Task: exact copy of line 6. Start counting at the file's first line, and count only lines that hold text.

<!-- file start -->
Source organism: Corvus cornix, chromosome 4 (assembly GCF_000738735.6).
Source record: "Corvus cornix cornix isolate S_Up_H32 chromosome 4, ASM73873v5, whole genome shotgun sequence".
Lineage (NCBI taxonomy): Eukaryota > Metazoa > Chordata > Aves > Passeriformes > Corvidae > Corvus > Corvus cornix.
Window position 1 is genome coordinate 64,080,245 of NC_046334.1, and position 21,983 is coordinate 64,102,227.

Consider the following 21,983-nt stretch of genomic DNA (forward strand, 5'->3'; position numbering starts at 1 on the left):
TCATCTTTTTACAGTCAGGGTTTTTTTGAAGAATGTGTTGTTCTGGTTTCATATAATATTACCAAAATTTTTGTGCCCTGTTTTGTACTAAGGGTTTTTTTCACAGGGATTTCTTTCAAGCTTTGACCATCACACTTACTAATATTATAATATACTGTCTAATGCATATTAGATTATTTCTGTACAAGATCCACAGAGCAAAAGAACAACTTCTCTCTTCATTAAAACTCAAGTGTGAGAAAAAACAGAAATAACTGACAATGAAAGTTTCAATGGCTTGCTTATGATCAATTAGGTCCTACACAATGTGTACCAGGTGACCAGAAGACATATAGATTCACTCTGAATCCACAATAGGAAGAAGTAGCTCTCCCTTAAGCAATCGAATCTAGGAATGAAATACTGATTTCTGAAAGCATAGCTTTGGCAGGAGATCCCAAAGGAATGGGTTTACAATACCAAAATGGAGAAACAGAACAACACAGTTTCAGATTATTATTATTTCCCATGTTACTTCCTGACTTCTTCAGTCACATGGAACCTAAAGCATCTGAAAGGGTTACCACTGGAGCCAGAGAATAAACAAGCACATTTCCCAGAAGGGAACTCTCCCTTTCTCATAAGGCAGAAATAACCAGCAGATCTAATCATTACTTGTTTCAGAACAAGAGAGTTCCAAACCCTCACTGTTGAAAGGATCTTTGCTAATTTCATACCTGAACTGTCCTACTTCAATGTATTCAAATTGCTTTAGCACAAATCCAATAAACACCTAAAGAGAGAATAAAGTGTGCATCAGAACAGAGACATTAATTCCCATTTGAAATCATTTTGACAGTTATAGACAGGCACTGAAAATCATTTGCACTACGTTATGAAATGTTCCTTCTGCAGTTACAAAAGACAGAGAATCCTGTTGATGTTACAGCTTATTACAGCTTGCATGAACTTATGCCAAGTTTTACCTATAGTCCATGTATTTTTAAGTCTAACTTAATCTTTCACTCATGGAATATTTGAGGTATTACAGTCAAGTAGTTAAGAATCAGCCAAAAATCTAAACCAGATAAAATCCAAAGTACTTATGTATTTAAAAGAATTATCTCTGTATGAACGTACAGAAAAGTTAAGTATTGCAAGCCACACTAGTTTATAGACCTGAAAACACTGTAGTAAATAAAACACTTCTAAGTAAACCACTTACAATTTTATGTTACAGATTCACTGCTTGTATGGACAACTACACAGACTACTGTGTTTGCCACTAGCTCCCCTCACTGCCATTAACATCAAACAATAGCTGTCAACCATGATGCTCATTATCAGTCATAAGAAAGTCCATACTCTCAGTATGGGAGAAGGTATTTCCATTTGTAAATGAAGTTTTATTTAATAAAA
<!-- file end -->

TCATCTTTTTACAGTCAGGGTTTTTTTGAAGAATGTGTTGTTCTGGTTTCATATAATATTACCAAAATTTTTGTGCCCTGTTTTGTACTAAGGGTTTTTTTCACAGGGATTTCTTTCAAGCTTTGACCATCACACTTACTAATATTATAATATACTGTCTAATGCATATTAGATTATTTCTGTACAAGATCCACAGAGCAAAAGAACAACTTCTCTCTTCATTAAAACTCAAGTGTGAGAAAAAACAGAAATAACTGACAATGAAAGTTTCAATGGCTTGCTTATGATCAATTAGGTCCTACACAATGTGTACCAGGTGACCAGAAGACATATAGATTCACTCTGAATCCACAATAGGAAGAAGTAGCTCTCCCTTAAGCAATCGAATCTAGGAATGAAATACTGATTTCTGAAAGCATAGCTTTGGCAGGAGATCCCAAAGGAATGGGTTTACAATACCAAAATGGAGAAACAGAACAACACAGTTTCAGATTATTATTATTTCCCATGTTACTTCCTGACTTCTTCAGTCACATGGAACCTAAAGCATCTGAAAGGGTTACCACTGGAGCCAGAGAATAAACAAGCACATTTCCCAGAAGGGAACTCTCCCTTTCTCATAAGGCAGAAATAACCAGCAGATCTAATCATTACTTGTTTCAGAACAAGAGAGTTCCAAACCCTCACTGTTGAAAGGATCTTTGCTAATTTCATACCTGAACTGTCCTACTTCAATGTATTCAAATTGCTTTAGCACAAATCCAATAAACACCTAAAGAGAGAATAAAGTGTGCATCAGAACAGAGACATTAATTCCCATTTGAAATCATTTTGACAGTTATAGACAGGCACTGAAAATCATTTGCACTACGTTATGAAATGTTCCTTCTGCAGTTACAAAAGACAGAGAATCCTGTTGATGTTACAGCTTATTACAGCTTGCATGAACTTATGCCAAGTTTTACCTATAGTCCATGTATTTTTAAGTCTAACTTAATCTTTCACTCATGGAATATTTGAGGTATTACAGTCAAGTAGTTAAGAATCAGCCAAAAATCTAAACCAGATAAAATCCAAAGTACTTATGTATTTAAAAGAATTATCTCTGTATGAACGTACAGAAAAGTTAAGTATTGCAAGCCACACTAGTTTATAGACCTGAAAACACTGTAGTAAATAAAACACTTCTAAGTAAACCACTTACAATTTTATGTTACAGATTCACTGCTTGTATGGACAACTACACAGACTACTGTGTTTGCCACTAGCTCCCCTCACTGCCATTAACATCAAACAATAGCTGTCAACCATGATGCTCATTATCAGTCATAAGAAAGTCCATACTCTCAGTATGGGAGAAGGTATTTCCATTTGTAAATGAAGTTTTATTTAATAAAA